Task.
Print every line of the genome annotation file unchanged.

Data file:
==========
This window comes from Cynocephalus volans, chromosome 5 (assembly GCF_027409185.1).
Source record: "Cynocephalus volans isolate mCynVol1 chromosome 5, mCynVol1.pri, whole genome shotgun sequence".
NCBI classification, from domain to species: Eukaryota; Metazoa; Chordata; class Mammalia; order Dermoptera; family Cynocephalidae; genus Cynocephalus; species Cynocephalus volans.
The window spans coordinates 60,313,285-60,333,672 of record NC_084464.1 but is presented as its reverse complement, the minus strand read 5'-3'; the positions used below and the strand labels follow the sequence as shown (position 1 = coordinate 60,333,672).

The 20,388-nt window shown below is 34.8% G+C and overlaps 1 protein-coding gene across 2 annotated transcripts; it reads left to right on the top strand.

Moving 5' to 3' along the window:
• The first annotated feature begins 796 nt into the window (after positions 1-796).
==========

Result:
This window comes from Cynocephalus volans, chromosome 5 (assembly GCF_027409185.1).
Source record: "Cynocephalus volans isolate mCynVol1 chromosome 5, mCynVol1.pri, whole genome shotgun sequence".
NCBI classification, from domain to species: Eukaryota; Metazoa; Chordata; class Mammalia; order Dermoptera; family Cynocephalidae; genus Cynocephalus; species Cynocephalus volans.
The window spans coordinates 60,313,285-60,333,672 of record NC_084464.1 but is presented as its reverse complement, the minus strand read 5'-3'; the positions used below and the strand labels follow the sequence as shown (position 1 = coordinate 60,333,672).

The 20,388-nt window shown below is 34.8% G+C and overlaps 1 protein-coding gene across 2 annotated transcripts; it reads left to right on the top strand.

Moving 5' to 3' along the window:
• The first annotated feature begins 796 nt into the window (after positions 1-796).